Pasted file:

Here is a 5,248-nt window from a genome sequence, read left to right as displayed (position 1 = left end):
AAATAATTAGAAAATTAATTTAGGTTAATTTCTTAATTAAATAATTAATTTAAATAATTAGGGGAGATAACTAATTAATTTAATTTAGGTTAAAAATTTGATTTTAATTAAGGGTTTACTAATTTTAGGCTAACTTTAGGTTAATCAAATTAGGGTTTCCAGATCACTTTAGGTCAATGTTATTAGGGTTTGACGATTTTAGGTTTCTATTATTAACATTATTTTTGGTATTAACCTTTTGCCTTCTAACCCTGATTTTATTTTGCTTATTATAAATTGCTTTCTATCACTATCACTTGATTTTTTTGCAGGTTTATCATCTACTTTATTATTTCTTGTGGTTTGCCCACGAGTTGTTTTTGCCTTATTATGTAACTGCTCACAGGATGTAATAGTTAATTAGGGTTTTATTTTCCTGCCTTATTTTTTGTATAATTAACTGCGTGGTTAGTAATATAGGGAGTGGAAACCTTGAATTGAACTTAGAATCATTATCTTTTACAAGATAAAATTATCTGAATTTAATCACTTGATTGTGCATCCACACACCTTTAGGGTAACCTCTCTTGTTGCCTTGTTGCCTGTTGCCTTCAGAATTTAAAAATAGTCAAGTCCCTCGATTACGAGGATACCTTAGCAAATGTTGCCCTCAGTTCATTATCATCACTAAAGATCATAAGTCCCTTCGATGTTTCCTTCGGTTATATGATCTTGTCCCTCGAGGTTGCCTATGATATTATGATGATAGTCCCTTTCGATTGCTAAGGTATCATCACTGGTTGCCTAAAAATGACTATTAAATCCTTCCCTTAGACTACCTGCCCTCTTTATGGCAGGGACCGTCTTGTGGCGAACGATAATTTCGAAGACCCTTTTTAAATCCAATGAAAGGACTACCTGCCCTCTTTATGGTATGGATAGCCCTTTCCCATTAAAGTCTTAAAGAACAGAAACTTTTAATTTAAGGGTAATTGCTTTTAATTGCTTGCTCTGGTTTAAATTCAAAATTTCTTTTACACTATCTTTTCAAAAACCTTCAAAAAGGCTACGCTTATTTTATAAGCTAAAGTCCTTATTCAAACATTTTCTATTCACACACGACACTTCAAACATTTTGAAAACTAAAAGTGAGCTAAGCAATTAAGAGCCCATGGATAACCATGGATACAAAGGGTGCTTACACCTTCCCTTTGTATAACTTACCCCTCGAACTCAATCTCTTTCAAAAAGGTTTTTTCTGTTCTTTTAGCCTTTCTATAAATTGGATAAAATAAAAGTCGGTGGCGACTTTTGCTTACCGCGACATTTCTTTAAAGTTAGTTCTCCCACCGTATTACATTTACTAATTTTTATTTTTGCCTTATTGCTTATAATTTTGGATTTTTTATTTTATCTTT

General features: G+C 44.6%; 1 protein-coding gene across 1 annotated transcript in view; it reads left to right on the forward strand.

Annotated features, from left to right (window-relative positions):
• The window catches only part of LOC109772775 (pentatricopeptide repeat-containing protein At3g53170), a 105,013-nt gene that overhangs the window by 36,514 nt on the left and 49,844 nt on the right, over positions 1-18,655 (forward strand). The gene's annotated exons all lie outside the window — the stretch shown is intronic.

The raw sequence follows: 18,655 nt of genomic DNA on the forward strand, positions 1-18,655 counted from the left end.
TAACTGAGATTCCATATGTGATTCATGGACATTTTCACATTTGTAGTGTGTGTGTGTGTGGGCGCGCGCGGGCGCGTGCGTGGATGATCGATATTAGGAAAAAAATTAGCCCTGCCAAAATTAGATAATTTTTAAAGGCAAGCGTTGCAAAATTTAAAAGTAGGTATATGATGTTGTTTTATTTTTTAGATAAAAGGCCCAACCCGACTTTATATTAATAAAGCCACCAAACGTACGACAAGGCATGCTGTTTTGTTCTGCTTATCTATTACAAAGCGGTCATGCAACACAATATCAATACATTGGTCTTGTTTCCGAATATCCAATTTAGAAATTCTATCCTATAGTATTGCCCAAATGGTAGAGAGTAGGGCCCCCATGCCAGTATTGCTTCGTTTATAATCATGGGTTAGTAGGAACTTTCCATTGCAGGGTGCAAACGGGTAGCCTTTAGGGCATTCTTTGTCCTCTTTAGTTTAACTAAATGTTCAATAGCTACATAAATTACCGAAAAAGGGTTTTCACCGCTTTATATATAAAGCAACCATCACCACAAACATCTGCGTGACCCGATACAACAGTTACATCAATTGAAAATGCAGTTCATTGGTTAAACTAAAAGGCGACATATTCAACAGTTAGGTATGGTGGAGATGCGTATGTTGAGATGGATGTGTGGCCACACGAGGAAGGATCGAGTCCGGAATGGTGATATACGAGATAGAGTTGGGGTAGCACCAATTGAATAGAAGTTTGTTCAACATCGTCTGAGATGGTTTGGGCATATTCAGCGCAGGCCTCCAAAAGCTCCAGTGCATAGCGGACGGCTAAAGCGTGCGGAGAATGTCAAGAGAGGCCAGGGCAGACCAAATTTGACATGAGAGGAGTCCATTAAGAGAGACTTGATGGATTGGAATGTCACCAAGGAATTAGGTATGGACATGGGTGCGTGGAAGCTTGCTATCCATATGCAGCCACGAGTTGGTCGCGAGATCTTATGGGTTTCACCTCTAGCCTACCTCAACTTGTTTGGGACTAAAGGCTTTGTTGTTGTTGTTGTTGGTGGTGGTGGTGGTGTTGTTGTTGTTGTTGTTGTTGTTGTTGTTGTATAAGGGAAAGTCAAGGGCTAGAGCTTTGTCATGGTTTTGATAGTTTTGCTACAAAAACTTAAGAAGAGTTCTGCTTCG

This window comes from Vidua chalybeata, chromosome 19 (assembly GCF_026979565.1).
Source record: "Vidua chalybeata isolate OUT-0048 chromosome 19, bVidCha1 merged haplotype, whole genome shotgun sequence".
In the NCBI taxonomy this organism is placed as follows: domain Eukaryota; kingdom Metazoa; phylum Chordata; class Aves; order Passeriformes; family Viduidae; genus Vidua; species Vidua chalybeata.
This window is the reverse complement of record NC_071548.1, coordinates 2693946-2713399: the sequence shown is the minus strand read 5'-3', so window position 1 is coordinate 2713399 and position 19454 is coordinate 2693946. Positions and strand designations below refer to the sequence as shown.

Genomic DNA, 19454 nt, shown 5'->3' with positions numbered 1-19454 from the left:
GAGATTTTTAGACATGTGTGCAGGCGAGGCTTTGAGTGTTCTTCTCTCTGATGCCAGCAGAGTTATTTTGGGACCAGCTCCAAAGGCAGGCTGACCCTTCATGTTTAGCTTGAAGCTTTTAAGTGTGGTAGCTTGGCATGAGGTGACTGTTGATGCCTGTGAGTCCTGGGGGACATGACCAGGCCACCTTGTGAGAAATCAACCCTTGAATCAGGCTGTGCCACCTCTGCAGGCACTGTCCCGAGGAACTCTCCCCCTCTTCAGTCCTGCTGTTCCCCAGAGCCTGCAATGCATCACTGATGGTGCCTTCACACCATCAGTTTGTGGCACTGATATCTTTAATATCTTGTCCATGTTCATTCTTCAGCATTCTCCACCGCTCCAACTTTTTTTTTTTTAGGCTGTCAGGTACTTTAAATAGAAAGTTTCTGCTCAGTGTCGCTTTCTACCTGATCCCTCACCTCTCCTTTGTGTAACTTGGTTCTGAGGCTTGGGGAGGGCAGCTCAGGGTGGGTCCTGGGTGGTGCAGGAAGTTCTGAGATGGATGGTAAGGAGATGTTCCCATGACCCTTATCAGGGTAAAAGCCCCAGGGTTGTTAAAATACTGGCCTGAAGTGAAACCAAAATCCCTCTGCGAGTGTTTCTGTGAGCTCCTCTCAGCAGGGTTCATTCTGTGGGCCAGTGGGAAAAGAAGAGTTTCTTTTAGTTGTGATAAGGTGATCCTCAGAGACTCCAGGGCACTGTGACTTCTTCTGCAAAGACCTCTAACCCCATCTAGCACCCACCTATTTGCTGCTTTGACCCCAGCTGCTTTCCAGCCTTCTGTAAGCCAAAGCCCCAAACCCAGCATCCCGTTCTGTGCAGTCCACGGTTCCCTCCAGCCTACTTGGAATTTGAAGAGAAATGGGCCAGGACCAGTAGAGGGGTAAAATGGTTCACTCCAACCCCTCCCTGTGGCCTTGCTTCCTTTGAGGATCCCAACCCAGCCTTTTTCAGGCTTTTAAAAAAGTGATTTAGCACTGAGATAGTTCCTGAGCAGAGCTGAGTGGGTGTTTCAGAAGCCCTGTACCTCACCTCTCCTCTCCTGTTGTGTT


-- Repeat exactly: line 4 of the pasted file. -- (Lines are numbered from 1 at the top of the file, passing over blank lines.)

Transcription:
Annotated features, from left to right (window-relative positions):